When comparing ancient civilizations, archaeologists and scientists have noted many similarities among different cultures that existed about the same time - from 10,000 B.C. to A.D. 1500. As a result, many theories have been proposed as explanations for the similarities. These theories incorporate ideas such as the mass continent, visitors from outer space, or common ancestry. To explain similarities between the Egyptian and South/Central American cultures, one particular theory proposes that the lost continent of Atlantis was the source for both ancient cultures.
In order to determine the possibility of this theory it is necessary first to consider the similarities between the two cultures, and second, to relate them to a hypothetical lost continent. In both geographical areas countless similarities can be found in all different facets of life including culture, rituals, and technology.
Culturally, the two areas were very similar in their religion and legends. Religion, to both cultures, was very important. Both had a very powerful hereditary priesthood (Donnelly, 1949), and construction of numerous temples in both cultures (Dudly, Faricy, & Rice, 1968; Toth & Nielsen, 1985) reveals religion's importance.
In early Egypt the religion was monotheistic and only fruits and flowers were sacrificed. They also believed in an underworld, as well as the immortality of the soul and the resurrection of the body. Paralleling these in South/Central America, the Peruvian cultures worshipped a single god; the Aztecs of Mexico condemned all sacrifice but fruit and flowers; many of the separate civilizations believed in an underworld, and the Peruvians also believed in the immortality of the soul and the resurrection of the body (Donnelly, 1949).
In Egypt and civilizations of Central America the worship of animals was practiced. Both also worshiped a sun god. In Egypt the sun god was called Ra. The Toltecs of Mexico called their sun god Rana and the Peruvian's sun god was Raymi.
Legends are another common cultural aspect of these two areas. The Egyptian religion, which is constructed mostly upon legends, refers to a time when the sun was completely obscured in dense clouds. The Tupi civilization of Brazil tells a story about two brothers, a struggle between light and dark (Donnelly, 1970). This legend states that "the cloudy day came out worst" (Connelly, 1970, p. 239), indicating that a time of great storms had passed. The Egyptian legends also relate to "ages of fire and ice, and the victory of the sun-god over the evil-one" (Donnelly, 1970, p. 234). Most all of the civilizations in South/Central America and Egypt preserved a tradition of such a deluge (Donnelly, 1949).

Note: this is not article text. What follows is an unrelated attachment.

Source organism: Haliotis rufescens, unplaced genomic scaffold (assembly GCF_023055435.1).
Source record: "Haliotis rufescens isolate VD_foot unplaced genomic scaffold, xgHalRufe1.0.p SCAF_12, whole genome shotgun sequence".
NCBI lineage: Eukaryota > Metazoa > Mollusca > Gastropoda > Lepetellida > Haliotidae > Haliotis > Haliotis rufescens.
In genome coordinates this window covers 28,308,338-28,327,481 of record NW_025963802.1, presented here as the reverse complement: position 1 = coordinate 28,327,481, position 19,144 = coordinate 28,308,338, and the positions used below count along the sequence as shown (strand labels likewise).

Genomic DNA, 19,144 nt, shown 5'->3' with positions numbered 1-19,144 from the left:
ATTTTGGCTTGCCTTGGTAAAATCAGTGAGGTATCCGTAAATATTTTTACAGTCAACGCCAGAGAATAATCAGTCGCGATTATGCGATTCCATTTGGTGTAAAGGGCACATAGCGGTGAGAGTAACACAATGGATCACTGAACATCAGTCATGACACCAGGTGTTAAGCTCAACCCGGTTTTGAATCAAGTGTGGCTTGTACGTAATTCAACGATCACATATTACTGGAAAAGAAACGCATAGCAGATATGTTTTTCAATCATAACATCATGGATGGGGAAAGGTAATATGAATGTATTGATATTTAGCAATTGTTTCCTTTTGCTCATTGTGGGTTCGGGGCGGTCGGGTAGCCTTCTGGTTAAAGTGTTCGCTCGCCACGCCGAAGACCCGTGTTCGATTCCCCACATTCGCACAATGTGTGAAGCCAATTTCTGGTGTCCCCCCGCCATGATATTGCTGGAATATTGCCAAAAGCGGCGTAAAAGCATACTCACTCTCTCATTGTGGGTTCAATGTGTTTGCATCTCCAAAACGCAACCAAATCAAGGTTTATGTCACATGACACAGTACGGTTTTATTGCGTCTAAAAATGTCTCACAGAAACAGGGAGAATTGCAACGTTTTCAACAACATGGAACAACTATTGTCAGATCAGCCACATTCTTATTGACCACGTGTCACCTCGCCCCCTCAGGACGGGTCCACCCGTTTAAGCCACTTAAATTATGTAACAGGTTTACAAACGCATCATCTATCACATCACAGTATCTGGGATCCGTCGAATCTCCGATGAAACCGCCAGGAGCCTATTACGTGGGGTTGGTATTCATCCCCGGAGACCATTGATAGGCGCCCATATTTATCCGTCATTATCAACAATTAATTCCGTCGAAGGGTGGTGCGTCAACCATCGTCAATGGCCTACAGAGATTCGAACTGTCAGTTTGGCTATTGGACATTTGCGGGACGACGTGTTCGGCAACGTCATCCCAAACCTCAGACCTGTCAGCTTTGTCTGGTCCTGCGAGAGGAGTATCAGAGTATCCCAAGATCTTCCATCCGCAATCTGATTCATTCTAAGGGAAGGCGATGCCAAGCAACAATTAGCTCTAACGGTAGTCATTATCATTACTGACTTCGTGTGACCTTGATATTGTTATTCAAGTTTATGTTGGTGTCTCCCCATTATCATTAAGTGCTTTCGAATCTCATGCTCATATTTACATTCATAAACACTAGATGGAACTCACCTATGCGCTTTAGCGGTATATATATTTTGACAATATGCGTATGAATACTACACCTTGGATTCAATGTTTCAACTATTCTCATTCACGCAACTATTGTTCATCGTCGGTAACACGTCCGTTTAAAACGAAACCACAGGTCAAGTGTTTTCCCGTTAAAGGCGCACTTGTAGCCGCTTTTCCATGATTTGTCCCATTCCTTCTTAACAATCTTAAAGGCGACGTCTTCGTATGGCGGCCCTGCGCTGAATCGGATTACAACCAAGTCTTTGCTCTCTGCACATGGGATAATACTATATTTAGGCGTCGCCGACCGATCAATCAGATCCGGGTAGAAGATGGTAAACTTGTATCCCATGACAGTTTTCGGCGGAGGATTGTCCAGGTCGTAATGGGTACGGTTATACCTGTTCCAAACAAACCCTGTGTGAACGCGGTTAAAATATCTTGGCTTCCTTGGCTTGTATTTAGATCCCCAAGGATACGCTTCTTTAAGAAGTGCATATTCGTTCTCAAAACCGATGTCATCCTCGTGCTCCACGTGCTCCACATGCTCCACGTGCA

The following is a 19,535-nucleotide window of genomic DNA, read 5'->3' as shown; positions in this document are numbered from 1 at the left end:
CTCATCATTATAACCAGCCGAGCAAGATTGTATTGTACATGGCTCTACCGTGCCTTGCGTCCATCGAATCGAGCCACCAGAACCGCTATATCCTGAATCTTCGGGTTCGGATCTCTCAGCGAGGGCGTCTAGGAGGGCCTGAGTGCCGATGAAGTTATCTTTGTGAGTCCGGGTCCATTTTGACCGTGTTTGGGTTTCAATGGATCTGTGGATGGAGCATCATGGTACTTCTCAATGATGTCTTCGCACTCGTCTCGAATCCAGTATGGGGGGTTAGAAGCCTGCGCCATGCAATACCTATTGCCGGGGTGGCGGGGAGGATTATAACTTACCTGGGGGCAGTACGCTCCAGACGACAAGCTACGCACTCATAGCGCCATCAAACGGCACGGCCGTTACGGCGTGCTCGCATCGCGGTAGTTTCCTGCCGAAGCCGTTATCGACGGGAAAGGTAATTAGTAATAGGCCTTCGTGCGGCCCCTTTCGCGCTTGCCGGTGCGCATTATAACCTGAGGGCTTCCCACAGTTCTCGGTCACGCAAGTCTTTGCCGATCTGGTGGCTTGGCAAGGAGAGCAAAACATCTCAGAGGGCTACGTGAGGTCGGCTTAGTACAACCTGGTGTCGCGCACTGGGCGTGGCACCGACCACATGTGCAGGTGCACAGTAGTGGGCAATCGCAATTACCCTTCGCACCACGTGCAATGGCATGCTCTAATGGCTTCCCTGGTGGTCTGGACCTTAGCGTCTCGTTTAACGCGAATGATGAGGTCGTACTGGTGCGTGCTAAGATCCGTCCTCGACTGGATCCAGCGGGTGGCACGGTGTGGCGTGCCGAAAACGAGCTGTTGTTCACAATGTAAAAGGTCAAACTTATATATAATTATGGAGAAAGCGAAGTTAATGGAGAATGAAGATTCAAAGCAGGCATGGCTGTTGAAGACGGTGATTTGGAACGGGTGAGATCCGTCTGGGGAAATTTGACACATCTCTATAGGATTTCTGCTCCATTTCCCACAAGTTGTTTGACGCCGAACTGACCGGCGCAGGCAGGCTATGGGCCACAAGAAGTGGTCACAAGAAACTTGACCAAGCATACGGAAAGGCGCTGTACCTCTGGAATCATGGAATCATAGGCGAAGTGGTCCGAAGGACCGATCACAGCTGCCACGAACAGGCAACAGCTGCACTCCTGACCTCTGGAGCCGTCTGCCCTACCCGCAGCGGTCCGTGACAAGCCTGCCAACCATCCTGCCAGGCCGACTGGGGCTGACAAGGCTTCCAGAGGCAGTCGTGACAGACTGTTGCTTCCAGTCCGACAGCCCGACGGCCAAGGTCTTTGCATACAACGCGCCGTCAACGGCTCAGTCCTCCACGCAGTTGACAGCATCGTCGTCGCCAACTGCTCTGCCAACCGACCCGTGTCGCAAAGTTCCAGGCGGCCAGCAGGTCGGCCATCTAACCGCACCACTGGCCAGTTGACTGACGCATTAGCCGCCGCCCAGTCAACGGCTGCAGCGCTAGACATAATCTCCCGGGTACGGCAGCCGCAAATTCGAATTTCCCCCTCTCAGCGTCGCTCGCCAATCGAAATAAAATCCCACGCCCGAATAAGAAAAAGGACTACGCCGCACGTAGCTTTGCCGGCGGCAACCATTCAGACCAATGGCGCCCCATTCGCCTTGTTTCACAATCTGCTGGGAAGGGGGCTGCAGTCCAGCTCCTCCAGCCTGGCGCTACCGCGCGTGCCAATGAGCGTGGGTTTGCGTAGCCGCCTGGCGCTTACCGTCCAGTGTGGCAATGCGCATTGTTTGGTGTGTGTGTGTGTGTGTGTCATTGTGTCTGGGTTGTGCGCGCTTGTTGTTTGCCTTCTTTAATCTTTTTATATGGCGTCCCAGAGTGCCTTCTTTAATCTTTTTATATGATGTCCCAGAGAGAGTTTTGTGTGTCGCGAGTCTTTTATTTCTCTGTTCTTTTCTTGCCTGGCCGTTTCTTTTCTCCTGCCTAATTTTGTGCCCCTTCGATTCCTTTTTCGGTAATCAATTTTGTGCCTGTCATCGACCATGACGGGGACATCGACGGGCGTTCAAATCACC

During the time of fire and ice, there is also mention of a "cave-life" in both cultures. This was a time when people lived in caves to escape the devastation (Donnelly, 1970).
Further cultural similarities can be found when comparing the established calendrical systems. On both sides of the Atlantic is found a 365 day calendar (Cayce, Edgar Evans, 1969). When dividing the year the Peruvians and the Egyptians separated it into twelve months (Donnelly, 1949). The Aztecs, however, divided their year into 18 months of 20 days with five intercalary days. Though the monthly division was different, the Aztecs still maintained the 365 day year (Aztec, 1979). Similar also is the exact day on which the year started. The Egyptian and Mexican years both began on February 26 (Donnelly, 1949).
When comparing the written languages of Egypt and South/Central America even more similarities are discovered. In both cultures, hieroglyphics were used. The Egyptians used hieroglyphics on temples, pillars, and statues. Similarly, Mayas used hieroglyphics in tombs, on monuments, medallions, buildings, and on pottery. Both cultures also used their written languages for...